Thursday, September 3


by Gary Paulsen
Wendy Lamb Books / Random House

Is it me, or does Gary Paulsen seem to be ripping through a very fertile period? These past few years he's released, it seems, two or three books a year and they always slip in under the radar where I find out about them by accident.

I was actually trying to remember the title of a book of his I read and liked and came across this as I was scanning the shelves. Being in the mood for a light read, and with a promising flap summary, I took the bait.

Lyle Williams is Mudshark, a kid we are told is cool. Cool not so much because he is hip but because his demeanor is calm and detached. When things go missing or problems need to be solved everyone – including adults at school – know to go to Mudshark. So notorious that the day someone tags his locker with a sign proclaiming the Mudshark Detective Agency he simply smiles in acknowledgment.

Small problems plaque Mudshark's fellow students - misplaced gym shoes and lost homework folders - but with his keen eye and memory he is able to resolve cases quickly. Larger problems loom as chalkboard erasers go missing, foul odors come from the faculty lounge, and a gerbil has escaped is cage and at large. Complicating matters is a new school pet, a parrot, who appears to possess a psychic ability that threatens Mudshark's place as the school mystery solver. In the end, Mudshark must debunk the parrot, find the missing erasers, and tie up every other mystery in order to retain his title, and his cool factor.

Paulsen's pacing is odd. The book seems to meander for the first 38 pages (out of 83) as he sets up all the bits and pieces that will eventually come together in the end. They almost read like vignettes, and yet when the story finally kicks in there isn't a sense that everything actually is tied together, or that it ever will. It isn't that Paulsen is being crafty, its this feeling that none of it matters. The only clear conflict is that Mudshark is going to be replaced by a parrot, and solving that mystery almost gets lost in the shuffle.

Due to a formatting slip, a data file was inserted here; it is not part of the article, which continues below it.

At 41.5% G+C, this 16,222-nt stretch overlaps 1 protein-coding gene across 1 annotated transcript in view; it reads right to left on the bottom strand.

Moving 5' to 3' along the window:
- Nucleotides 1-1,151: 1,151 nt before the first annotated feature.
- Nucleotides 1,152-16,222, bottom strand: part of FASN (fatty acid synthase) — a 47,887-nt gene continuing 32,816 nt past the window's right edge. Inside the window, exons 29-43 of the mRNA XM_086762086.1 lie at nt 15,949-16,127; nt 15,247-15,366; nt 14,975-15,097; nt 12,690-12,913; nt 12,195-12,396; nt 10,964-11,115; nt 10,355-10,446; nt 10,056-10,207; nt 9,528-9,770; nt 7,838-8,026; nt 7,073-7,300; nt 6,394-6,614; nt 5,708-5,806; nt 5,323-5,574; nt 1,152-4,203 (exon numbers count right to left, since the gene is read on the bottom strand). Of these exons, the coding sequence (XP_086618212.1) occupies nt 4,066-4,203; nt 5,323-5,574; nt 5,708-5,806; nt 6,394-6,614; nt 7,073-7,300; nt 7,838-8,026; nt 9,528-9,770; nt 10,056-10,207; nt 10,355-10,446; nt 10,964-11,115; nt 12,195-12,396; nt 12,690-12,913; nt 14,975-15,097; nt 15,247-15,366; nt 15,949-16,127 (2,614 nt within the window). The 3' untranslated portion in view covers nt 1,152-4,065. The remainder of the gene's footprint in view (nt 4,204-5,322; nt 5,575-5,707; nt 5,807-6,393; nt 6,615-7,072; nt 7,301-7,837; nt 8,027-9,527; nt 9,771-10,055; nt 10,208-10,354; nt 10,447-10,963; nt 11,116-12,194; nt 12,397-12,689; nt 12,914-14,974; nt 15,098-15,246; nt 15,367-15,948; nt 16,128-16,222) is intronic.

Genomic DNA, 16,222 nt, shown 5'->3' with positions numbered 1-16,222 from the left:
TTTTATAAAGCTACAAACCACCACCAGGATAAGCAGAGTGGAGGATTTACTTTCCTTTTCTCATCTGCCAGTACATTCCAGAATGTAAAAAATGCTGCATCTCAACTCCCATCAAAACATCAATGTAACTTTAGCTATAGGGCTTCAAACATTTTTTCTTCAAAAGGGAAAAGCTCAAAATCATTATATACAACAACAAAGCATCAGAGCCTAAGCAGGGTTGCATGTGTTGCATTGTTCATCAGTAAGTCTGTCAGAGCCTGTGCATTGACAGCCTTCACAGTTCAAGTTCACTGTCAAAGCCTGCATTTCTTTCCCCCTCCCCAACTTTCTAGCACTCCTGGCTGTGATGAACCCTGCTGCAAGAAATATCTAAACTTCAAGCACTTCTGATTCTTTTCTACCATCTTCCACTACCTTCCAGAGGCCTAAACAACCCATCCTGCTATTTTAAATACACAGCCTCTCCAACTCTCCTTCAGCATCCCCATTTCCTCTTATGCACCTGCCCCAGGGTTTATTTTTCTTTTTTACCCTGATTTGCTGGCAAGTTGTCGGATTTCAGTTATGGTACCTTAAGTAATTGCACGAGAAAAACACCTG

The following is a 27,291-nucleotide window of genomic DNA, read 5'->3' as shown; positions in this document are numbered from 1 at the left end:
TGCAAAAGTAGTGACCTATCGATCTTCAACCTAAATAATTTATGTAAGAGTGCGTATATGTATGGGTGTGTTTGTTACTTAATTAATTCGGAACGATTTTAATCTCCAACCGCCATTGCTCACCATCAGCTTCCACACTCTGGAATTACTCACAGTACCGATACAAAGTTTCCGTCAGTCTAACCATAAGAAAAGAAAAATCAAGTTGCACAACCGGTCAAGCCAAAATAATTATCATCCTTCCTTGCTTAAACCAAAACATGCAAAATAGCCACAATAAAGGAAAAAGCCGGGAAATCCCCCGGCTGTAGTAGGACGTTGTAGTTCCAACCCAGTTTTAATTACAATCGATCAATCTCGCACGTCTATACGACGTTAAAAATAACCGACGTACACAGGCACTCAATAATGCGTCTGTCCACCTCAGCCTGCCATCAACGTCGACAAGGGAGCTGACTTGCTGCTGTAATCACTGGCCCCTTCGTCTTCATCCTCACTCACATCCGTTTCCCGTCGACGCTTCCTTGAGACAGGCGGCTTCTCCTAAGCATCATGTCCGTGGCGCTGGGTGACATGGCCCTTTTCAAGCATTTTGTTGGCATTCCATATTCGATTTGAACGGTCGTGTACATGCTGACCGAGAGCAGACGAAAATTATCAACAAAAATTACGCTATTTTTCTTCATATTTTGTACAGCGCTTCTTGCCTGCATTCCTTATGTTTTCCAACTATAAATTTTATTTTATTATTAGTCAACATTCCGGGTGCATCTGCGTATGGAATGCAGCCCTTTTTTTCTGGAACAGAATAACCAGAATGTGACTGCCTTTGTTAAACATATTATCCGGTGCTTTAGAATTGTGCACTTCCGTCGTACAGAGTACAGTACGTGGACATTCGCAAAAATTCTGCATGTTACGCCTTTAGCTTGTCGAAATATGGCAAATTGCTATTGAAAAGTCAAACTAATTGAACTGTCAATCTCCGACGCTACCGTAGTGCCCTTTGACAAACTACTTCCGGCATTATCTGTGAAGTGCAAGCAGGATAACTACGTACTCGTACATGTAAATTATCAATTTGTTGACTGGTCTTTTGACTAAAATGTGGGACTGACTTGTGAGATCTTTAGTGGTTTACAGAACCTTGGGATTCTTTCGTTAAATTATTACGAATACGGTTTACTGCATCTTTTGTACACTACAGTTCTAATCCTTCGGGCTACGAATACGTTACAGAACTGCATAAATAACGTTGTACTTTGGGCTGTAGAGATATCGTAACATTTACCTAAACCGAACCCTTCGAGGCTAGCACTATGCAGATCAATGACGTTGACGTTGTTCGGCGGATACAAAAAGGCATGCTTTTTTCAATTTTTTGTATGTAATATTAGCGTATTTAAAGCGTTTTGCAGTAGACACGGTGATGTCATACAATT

The mystery to me is why people aren't more upset with Mudshark for his abilities. He is able to find lost items and answer mysteries only because he witnesses them. Which begs the question: if you see a kid drop his homework folder, why not tell him he dropped it? Why wait until he realizes its missing and then play at being a detective when really all you're doing is withholding information until it makes you look good? To that end Mudshark isn't cool, he's manipulative and his powers rely entirely on luck, not skill.

Withholding information is key, because Paulsen does that as well. The mysteries presented cannot be solved by the reader (or at least by a smart reader) they can only be solved when Paulsen/Mudshark explain them. Setting up all these careful mysteries at the beginning leaves the reader hoping there's a great puzzle to be solved, but then before clues can be revealed the mystery is solved. Highly unsatisfying.

Paulsen does write with a breezy clarity that makes him a first choice for reluctant boy readers, but this wouldn't be one of my first choices.
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